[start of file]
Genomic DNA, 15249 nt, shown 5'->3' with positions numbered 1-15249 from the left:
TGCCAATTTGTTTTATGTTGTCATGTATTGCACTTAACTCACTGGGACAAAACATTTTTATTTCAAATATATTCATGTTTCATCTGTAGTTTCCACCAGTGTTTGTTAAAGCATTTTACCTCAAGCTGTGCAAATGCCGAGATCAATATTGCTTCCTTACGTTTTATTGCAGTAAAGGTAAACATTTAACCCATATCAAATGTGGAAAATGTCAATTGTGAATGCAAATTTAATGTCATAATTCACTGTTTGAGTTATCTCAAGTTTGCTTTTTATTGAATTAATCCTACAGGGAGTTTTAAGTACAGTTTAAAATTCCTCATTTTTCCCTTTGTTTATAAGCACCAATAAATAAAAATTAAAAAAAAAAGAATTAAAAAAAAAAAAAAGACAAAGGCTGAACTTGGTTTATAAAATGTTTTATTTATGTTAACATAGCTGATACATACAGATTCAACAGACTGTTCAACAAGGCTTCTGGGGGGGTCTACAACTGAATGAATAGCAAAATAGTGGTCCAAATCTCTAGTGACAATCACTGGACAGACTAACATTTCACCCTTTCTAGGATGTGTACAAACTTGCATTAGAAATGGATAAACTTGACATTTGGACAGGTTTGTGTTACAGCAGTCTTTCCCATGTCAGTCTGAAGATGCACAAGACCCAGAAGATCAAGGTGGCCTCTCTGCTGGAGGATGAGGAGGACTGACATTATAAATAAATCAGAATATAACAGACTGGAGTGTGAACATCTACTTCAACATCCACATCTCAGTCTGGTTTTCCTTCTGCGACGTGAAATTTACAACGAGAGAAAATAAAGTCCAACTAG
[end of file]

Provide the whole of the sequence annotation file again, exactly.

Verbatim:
Genomic DNA, 15249 nt, shown 5'->3' with positions numbered 1-15249 from the left:
TGCCAATTTGTTTTATGTTGTCATGTATTGCACTTAACTCACTGGGACAAAACATTTTTATTTCAAATATATTCATGTTTCATCTGTAGTTTCCACCAGTGTTTGTTAAAGCATTTTACCTCAAGCTGTGCAAATGCCGAGATCAATATTGCTTCCTTACGTTTTATTGCAGTAAAGGTAAACATTTAACCCATATCAAATGTGGAAAATGTCAATTGTGAATGCAAATTTAATGTCATAATTCACTGTTTGAGTTATCTCAAGTTTGCTTTTTATTGAATTAATCCTACAGGGAGTTTTAAGTACAGTTTAAAATTCCTCATTTTTCCCTTTGTTTATAAGCACCAATAAATAAAAATTAAAAAAAAAAGAATTAAAAAAAAAAAAAAGACAAAGGCTGAACTTGGTTTATAAAATGTTTTATTTATGTTAACATAGCTGATACATACAGATTCAACAGACTGTTCAACAAGGCTTCTGGGGGGGTCTACAACTGAATGAATAGCAAAATAGTGGTCCAAATCTCTAGTGACAATCACTGGACAGACTAACATTTCACCCTTTCTAGGATGTGTACAAACTTGCATTAGAAATGGATAAACTTGACATTTGGACAGGTTTGTGTTACAGCAGTCTTTCCCATGTCAGTCTGAAGATGCACAAGACCCAGAAGATCAAGGTGGCCTCTCTGCTGGAGGATGAGGAGGACTGACATTATAAATAAATCAGAATATAACAGACTGGAGTGTGAACATCTACTTCAACATCCACATCTCAGTCTGGTTTTCCTTCTGCGACGTGAAATTTACAACGAGAGAAAATAAAGTCCAACTAG